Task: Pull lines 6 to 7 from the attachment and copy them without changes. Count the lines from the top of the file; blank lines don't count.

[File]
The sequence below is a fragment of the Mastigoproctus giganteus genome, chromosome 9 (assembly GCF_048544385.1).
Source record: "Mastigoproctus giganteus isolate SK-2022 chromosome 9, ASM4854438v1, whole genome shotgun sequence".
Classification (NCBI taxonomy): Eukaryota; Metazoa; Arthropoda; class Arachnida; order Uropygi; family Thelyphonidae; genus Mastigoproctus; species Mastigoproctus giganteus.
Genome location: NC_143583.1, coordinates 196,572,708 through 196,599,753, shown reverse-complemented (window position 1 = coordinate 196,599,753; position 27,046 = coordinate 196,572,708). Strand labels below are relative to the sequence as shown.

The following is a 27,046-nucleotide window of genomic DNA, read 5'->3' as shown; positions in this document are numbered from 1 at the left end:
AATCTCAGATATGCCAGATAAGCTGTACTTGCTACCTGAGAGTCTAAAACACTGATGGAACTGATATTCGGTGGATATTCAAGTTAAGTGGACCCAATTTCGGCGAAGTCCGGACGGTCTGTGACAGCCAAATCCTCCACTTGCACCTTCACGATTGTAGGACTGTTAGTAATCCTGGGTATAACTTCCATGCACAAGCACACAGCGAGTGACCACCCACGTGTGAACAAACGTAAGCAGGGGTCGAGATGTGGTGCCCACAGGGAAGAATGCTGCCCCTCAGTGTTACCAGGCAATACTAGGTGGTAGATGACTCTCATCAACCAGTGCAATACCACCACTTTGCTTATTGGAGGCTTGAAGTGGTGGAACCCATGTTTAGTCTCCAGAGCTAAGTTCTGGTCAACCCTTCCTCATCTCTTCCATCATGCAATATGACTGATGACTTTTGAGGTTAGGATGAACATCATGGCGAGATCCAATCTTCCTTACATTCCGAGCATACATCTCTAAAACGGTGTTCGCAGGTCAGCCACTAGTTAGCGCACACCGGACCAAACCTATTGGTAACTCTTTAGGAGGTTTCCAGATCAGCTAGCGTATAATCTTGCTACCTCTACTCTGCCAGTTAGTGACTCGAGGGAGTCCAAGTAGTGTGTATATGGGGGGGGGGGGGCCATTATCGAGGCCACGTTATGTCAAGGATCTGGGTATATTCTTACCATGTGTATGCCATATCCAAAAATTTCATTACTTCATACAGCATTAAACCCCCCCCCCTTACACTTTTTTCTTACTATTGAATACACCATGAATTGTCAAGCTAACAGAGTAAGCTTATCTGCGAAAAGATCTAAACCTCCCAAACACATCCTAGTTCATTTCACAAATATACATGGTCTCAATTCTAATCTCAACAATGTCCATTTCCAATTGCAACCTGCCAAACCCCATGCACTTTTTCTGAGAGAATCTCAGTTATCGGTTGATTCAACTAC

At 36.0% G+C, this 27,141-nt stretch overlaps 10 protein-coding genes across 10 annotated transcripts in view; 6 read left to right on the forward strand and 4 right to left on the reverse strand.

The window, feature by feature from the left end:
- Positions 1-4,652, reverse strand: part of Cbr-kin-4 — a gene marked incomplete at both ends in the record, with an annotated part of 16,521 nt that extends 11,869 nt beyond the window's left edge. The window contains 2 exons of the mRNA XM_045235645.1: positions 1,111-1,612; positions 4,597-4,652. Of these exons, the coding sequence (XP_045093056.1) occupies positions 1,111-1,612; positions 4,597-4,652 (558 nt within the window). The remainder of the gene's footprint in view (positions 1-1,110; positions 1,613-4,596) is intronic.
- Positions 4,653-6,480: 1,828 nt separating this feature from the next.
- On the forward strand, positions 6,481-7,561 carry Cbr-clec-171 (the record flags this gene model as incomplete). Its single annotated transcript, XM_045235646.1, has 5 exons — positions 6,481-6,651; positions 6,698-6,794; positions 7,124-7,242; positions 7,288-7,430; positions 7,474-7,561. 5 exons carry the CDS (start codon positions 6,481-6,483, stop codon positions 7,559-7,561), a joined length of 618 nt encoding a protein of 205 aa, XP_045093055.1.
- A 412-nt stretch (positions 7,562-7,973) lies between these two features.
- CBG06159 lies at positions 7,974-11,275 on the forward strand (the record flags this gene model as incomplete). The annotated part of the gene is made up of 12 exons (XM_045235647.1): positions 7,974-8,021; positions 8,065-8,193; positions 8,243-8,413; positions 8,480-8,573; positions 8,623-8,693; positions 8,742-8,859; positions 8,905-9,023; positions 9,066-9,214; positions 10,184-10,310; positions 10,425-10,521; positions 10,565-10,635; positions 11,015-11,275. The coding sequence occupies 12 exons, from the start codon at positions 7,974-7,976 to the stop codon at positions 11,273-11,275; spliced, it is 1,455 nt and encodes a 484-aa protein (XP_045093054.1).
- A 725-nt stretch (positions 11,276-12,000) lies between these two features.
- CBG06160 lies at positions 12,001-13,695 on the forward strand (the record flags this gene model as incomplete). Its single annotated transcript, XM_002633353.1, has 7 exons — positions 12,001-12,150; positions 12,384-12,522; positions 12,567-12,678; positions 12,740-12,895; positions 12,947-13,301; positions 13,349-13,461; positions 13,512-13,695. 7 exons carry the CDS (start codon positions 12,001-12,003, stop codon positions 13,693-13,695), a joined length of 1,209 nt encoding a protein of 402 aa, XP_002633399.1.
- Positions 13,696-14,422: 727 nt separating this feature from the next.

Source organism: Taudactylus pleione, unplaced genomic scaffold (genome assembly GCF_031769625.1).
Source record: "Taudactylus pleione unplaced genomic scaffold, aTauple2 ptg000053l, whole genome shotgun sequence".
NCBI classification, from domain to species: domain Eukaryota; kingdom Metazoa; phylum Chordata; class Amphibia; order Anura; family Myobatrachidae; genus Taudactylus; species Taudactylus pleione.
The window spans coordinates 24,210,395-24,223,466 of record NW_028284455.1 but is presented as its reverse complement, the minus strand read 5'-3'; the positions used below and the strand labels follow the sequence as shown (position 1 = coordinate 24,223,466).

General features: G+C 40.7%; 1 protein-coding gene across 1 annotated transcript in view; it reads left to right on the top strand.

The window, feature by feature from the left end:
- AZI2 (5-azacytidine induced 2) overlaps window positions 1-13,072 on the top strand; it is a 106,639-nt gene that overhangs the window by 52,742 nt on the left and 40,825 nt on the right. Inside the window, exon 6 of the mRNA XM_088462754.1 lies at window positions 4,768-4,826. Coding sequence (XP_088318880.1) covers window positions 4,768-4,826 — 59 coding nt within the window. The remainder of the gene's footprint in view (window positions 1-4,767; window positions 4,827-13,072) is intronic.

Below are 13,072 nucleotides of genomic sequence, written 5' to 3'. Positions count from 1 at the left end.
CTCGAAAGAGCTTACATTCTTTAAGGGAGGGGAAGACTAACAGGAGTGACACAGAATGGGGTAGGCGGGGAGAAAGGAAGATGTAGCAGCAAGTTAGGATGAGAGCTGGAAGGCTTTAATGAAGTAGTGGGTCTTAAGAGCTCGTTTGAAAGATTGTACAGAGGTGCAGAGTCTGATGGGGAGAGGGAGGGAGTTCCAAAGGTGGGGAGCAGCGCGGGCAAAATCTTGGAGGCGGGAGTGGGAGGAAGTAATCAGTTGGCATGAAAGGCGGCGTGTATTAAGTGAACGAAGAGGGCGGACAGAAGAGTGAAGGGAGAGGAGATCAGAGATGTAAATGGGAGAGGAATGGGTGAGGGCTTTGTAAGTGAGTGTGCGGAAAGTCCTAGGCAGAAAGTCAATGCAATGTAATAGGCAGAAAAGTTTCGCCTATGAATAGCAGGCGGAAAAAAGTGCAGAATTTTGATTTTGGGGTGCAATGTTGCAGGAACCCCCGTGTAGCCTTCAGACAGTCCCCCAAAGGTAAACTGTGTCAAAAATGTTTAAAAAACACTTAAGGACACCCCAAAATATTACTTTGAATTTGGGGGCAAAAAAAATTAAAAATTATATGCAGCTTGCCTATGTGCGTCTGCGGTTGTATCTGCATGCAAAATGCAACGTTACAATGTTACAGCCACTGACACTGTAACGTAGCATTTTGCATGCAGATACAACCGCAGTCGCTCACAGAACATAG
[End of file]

AATCTCAGATATGCCAGATAAGCTGTACTTGCTACCTGAGAGTCTAAAACACTGATGGAACTGATATTCGGTGGATATTCAAGTTAAGTGGACCCAATTTCGGCGAAGTCCGGACGGTCTGTGACAGCCAAATCCTCCACTTGCACCTTCACGATTGTAGGACTGTTAGTAATCCTGGGTATAACTTCCATGCACAAGCACACAGCGAGTGACCACCCACGTGTGAACAAACGTAAGCAGGGGTCGAGATGTGGTGCCCACAGGGAAGAATGCTGCCCCTCAGTGTTACCAGGCAATACTAGGTGGTAGATGACTCTCATCAACCAGTGCAATACCACCACTTTGCTTATTGGAGGCTTGAAGTGGTGGAACCCATGTTTAGTCTCCAGAGCTAAGTTCTGGTCAACCCTTCCTCATCTCTTCCATCATGCAATATGACTGATGACTTTTGAGGTTAGGATGAACATCATGGCGAGATCCAATCTTCCTTACATTCCGAGCATACATCTCTAAAACGGTGTTCGCAGGTCAGCCACTAGTTAGCGCACACCGGACCAAACCTATTGGTAACTCTTTAGGAGGTTTCCAGATCAGCTAGCGTATAATCTTGCTACCTCTACTCTGCCAGTTAGTGACTCGAGGGAGTCCAAGTAGTGTGTATATGGGGGGGGGGGGGCCATTATCGAGGCCACGTTATGTCAAGGATCTGGGTATATTCTTACCATGTGTATGCCATATCCAAAAATTTCATTACTTCATACAGCATTAAACCCCCCCCCCTTACACTTTTTTCTTACTATTGAATACACCATGAATTGTCAAGCTAACAGAGTAAGCTTATCTGCGAAAAGATCTAAACCTCCCAAACACATCCTAGTTCATTTCACAAATATACATGGTCTCAATTCTAATCTCAACAATGTCCATTTCCAATTGCAACCTGCCAAACCCCATGCACTTTTTCTGAGAGAATCTCAGTTATCGGTTGATTCAACTAC

At 36.0% G+C, this 27,141-nt stretch overlaps 10 protein-coding genes across 10 annotated transcripts in view; 6 read left to right on the forward strand and 4 right to left on the reverse strand.